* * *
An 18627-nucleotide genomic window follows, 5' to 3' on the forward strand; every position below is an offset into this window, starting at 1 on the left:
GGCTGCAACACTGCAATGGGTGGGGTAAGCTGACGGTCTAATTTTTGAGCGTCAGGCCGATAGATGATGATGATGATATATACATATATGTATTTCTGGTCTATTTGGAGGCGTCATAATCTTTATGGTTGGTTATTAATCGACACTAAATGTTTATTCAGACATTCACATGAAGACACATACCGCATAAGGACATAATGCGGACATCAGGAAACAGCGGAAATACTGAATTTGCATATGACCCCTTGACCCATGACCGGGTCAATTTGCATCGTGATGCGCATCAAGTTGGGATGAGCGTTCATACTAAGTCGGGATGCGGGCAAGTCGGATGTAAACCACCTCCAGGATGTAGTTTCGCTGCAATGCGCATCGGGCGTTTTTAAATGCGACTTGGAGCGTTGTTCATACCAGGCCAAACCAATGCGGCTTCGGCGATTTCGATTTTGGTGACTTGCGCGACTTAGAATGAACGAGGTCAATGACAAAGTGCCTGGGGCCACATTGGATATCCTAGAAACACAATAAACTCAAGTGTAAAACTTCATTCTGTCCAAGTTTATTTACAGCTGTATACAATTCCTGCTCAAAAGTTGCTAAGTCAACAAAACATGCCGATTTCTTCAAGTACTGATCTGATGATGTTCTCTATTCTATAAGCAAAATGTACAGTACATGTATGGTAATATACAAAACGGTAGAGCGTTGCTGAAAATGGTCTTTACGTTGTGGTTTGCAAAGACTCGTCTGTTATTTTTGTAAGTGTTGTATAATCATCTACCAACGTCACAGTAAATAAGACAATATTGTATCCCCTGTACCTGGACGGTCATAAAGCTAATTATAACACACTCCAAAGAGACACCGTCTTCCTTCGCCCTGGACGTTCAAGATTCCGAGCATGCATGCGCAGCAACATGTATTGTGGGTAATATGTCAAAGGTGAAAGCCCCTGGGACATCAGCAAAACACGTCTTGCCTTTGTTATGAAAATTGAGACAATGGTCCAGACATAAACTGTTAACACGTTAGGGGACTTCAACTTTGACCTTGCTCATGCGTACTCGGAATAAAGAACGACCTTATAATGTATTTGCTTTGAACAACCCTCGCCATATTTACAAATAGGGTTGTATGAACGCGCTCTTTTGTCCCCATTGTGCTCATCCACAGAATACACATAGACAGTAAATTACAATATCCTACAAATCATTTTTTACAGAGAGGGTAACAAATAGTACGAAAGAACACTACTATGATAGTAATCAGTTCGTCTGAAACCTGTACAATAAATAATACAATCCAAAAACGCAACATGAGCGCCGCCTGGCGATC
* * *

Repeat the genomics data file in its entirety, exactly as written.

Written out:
An 18627-nucleotide genomic window follows, 5' to 3' on the forward strand; every position below is an offset into this window, starting at 1 on the left:
GGCTGCAACACTGCAATGGGTGGGGTAAGCTGACGGTCTAATTTTTGAGCGTCAGGCCGATAGATGATGATGATGATATATACATATATGTATTTCTGGTCTATTTGGAGGCGTCATAATCTTTATGGTTGGTTATTAATCGACACTAAATGTTTATTCAGACATTCACATGAAGACACATACCGCATAAGGACATAATGCGGACATCAGGAAACAGCGGAAATACTGAATTTGCATATGACCCCTTGACCCATGACCGGGTCAATTTGCATCGTGATGCGCATCAAGTTGGGATGAGCGTTCATACTAAGTCGGGATGCGGGCAAGTCGGATGTAAACCACCTCCAGGATGTAGTTTCGCTGCAATGCGCATCGGGCGTTTTTAAATGCGACTTGGAGCGTTGTTCATACCAGGCCAAACCAATGCGGCTTCGGCGATTTCGATTTTGGTGACTTGCGCGACTTAGAATGAACGAGGTCAATGACAAAGTGCCTGGGGCCACATTGGATATCCTAGAAACACAATAAACTCAAGTGTAAAACTTCATTCTGTCCAAGTTTATTTACAGCTGTATACAATTCCTGCTCAAAAGTTGCTAAGTCAACAAAACATGCCGATTTCTTCAAGTACTGATCTGATGATGTTCTCTATTCTATAAGCAAAATGTACAGTACATGTATGGTAATATACAAAACGGTAGAGCGTTGCTGAAAATGGTCTTTACGTTGTGGTTTGCAAAGACTCGTCTGTTATTTTTGTAAGTGTTGTATAATCATCTACCAACGTCACAGTAAATAAGACAATATTGTATCCCCTGTACCTGGACGGTCATAAAGCTAATTATAACACACTCCAAAGAGACACCGTCTTCCTTCGCCCTGGACGTTCAAGATTCCGAGCATGCATGCGCAGCAACATGTATTGTGGGTAATATGTCAAAGGTGAAAGCCCCTGGGACATCAGCAAAACACGTCTTGCCTTTGTTATGAAAATTGAGACAATGGTCCAGACATAAACTGTTAACACGTTAGGGGACTTCAACTTTGACCTTGCTCATGCGTACTCGGAATAAAGAACGACCTTATAATGTATTTGCTTTGAACAACCCTCGCCATATTTACAAATAGGGTTGTATGAACGCGCTCTTTTGTCCCCATTGTGCTCATCCACAGAATACACATAGACAGTAAATTACAATATCCTACAAATCATTTTTTACAGAGAGGGTAACAAATAGTACGAAAGAACACTACTATGATAGTAATCAGTTCGTCTGAAACCTGTACAATAAATAATACAATCCAAAAACGCAACATGAGCGCCGCCTGGCGATC